Intended for healthcare professionals

Research Article

Role of catecholamines in hypotensive response to dieting.

Br Med J 1979; 1 doi: (Published 06 January 1979) Cite this as: Br Med J 1979;1:12
  1. R T Jung,
  2. P S Shetty,
  3. M Barrand,
  4. B A Callingham,
  5. W P James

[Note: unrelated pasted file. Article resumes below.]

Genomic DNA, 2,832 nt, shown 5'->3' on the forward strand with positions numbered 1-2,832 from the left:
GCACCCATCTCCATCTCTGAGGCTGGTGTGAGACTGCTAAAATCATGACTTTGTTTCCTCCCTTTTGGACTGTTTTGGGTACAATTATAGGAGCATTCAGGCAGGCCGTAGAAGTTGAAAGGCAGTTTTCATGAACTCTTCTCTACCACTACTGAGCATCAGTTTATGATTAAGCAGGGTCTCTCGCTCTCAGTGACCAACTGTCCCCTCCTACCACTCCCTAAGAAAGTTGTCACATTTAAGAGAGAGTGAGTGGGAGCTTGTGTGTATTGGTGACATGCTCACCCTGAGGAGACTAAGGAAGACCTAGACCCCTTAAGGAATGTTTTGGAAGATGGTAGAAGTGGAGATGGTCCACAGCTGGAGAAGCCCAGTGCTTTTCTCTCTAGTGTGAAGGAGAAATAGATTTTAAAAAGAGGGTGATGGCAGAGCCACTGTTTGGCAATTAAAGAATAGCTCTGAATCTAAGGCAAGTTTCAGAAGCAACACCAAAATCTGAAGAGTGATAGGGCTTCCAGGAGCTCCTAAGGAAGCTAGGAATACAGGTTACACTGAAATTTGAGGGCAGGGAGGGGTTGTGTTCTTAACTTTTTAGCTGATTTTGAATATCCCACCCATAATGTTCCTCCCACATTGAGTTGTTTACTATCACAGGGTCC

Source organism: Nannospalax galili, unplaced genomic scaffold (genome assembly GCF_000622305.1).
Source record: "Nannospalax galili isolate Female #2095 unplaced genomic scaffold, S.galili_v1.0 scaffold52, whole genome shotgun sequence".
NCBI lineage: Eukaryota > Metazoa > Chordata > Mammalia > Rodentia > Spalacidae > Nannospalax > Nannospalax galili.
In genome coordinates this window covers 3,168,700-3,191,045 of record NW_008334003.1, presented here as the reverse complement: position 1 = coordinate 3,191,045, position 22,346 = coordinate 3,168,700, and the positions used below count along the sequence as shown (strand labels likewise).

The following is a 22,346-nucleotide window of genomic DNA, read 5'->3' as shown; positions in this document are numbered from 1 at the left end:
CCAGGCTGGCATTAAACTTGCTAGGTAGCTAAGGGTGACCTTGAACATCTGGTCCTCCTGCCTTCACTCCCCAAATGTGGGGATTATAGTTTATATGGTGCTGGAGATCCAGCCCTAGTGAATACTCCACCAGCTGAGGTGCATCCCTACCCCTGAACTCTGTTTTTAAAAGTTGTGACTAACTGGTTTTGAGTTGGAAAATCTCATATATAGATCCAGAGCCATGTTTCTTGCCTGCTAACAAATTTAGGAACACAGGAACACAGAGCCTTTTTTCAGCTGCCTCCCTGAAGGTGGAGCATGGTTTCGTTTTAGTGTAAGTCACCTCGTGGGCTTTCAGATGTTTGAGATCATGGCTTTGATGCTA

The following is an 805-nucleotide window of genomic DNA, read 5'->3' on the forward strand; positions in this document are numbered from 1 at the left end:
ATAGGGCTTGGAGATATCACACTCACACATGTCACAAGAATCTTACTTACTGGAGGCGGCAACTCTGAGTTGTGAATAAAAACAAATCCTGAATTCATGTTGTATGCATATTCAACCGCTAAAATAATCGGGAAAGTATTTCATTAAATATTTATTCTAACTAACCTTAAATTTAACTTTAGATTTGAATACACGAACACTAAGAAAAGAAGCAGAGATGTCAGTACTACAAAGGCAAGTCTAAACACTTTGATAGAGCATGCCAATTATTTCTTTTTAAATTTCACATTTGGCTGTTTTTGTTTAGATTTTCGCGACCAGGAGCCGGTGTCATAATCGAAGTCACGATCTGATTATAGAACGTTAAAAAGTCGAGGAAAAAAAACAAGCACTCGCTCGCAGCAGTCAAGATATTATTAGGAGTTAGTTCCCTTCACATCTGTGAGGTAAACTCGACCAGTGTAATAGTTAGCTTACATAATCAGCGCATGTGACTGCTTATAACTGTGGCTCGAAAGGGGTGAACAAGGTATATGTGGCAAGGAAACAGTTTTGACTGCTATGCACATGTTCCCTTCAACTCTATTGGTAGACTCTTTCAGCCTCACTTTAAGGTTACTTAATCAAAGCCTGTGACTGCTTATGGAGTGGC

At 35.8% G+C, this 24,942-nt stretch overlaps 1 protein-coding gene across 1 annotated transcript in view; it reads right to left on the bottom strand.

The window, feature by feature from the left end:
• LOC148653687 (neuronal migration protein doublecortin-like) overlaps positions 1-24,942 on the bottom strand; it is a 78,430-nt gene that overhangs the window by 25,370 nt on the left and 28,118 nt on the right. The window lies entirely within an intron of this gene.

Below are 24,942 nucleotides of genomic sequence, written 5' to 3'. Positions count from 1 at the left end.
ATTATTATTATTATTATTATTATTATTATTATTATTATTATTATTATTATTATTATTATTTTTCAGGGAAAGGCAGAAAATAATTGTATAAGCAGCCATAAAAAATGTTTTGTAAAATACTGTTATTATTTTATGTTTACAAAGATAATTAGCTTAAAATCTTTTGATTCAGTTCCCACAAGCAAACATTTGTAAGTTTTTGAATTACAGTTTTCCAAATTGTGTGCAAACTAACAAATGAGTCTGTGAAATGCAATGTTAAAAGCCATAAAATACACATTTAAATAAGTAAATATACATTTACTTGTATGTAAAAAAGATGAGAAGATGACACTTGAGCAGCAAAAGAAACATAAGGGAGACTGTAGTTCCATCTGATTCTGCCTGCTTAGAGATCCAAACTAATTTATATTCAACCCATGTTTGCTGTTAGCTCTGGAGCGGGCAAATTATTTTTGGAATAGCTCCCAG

The effect of dieting on blood pressure and catecholamine metabolism was assessed in 11 normotensive obese women by providing first a weight-maintenance regimen high in carbohydrate and then a low-energy diet. All dietary constituents other than carbohydrate were maintained constant throughout the 18-day study. The low-carbohydrate diet led within 48 hours to a 41% fall in the urinary output of 4-hydroxy-3-methoxy mandelate and a significant fall in systolic and diastolic blood pressure. Plasma noradrenaline concentrations also fell and the hypotensive effect of the diet continued despite a maintained total body sodium. Thus the fall in blood pressure appeared to be mediated by changes in catecholamine metabolism independent of sodium intake. This may explain both the usefulness of weight reduction in hypertensive patients and the fainting that occurs in some normotensive obese subjects taking slimming regimens low in carbohydrate.